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Indonesian helps orchids bloom again

Farmer Musimin is on a one-man mission to save the exotic flowers unique to the land on the outskirts of Yogyakarta.

With orchids in hand and a bamboo ladder on his shoulder, farmer Musimin scans the forest at the foot of Indonesia’s most active volcano to identify clusters of native flowers he’s been saving for years.

The 56-year-old, who goes by one name like many Indonesians, is a self-taught conservationist with no formal background in botany.

He has devoted his career to cultivating plants he likens to gemstones, and has been on a one-man mission to save the exotic flowers unique to the country on the outskirts of Yogyakarta on Java Island.

His work began after lava and ash ripped through the area from the powerful eruptions of Mount Merapi, the last major in 2010.

“I remember orchids used to be abundant in the forest,” he said.

“The locals from surrounding villages could take any orchid they wanted, and they sold the flowers at nearby tourist destinations.”

But many were destroyed by the ash clouds that fell on land beneath the volcano.

So he started to save their withering fortunes by building two bamboo greenhouses over the years where he could keep the most extraordinary varieties of orchids.

About 60 people died in the eruption in 1994, destroying thousands of hectares of forest.

Another eruption in 2010 killed more than 300 people and destroyed the country.

Musimin usually works alone and wants those who go into the forest to let the orchids bloom instead of trying to take advantage of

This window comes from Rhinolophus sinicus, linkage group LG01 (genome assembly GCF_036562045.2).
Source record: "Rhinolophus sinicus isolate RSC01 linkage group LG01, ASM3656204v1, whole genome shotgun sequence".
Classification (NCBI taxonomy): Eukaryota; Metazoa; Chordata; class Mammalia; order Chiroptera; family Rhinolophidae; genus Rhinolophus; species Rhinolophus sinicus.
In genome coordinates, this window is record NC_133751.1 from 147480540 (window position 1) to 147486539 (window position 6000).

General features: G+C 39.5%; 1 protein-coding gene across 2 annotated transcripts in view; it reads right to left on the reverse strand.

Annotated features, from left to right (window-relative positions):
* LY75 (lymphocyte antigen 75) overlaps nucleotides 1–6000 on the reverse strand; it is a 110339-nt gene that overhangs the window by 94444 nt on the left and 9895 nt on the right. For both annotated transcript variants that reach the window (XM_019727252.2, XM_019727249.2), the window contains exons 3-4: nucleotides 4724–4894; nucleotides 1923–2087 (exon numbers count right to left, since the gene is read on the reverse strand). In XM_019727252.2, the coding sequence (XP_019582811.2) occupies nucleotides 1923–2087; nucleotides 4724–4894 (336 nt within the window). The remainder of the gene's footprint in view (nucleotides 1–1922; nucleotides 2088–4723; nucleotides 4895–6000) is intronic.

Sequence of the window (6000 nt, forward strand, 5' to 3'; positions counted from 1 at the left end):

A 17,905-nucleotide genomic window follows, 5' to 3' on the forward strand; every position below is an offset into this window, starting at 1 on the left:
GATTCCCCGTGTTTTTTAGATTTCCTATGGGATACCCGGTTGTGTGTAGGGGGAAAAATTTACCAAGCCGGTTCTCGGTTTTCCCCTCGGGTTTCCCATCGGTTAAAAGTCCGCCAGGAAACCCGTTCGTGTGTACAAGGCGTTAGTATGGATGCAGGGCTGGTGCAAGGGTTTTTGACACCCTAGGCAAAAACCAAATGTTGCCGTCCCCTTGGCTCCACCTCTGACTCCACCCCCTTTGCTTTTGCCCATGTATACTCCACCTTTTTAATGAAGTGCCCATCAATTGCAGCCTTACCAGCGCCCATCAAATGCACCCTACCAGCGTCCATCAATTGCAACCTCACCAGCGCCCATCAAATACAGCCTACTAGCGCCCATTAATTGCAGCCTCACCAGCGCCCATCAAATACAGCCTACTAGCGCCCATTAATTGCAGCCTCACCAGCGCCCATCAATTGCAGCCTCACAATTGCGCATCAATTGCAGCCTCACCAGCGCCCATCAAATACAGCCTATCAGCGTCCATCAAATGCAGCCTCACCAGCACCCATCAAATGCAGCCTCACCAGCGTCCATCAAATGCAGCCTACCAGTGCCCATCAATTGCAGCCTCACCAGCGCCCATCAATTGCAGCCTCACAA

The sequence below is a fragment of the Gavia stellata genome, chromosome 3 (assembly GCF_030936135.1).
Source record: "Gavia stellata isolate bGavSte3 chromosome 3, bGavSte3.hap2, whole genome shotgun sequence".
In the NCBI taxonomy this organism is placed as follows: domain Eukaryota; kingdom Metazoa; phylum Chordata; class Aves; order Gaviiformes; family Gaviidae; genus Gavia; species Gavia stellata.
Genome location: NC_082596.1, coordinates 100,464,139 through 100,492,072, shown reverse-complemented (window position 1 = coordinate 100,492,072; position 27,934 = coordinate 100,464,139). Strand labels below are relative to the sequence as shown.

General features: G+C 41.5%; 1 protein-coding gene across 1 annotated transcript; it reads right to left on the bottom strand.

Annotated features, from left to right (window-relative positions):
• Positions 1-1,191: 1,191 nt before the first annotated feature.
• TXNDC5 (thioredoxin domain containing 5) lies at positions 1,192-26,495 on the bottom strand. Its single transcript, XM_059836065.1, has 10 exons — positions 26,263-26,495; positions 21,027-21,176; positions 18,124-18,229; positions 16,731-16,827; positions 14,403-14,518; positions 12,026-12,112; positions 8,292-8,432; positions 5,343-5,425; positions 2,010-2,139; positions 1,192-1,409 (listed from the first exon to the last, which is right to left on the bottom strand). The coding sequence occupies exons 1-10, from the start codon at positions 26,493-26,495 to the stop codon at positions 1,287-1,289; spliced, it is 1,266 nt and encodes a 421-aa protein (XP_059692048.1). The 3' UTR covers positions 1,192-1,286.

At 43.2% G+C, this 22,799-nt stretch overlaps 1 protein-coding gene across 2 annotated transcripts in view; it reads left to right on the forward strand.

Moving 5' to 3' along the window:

Musimin usually works alone and wants those who go into the forest to allow the orchids to bloom rather than try to take advantage of them.

“The forest near my house had burned dry and the orchids I used to easily find were gone. I regretted not keeping one or two,” Musimin said of the 1994 tragedy.

That encouraged him to join the local government’s efforts to find the remaining orchids while he and his neighbors explored what was left.

They managed to revive at least 90 orchid species that would also survive the 2010 eruption, he said.

‘Pioneer of orchid conservation’

Now Musimin mostly works alone and wants those who go into the forest to let the orchids bloom instead of trying to take advantage of them.

“A lot of people now choose to pick orchids from the forest and sell them. Personally, I think the orchids are better off in their habitat, where they can live like the crowns of the forest,” he said.

Other orchid centers run by locals who learned about conservation from Musimin have sprung up in the forest surrounding the volcano, Mount Merapi National Park spokesman Akhmadi said.

“He is indeed the pioneer of orchid conservation on Mount Merapi. His work has become an example for other groups we work with who have followed and developed his programs,” he said.

With others taking charge of Musimin, the father-of-two wants to continue his orchid-saving legacy by passing on his self-taught botanical knowledge to his grandchild, whom he often takes to the forest.

“I show him orchids as early as possible,” he said.

“Who knows, he might be my successor.”


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© 2022 AFP

Quote: ‘Crowns of the forest’: Indonesian helps orchids bloom again (2022, September 18) retrieved September 18, 2022 from https://phys.org/news/2022-09-crowns-forest-indonesian-orchids-bloom.html

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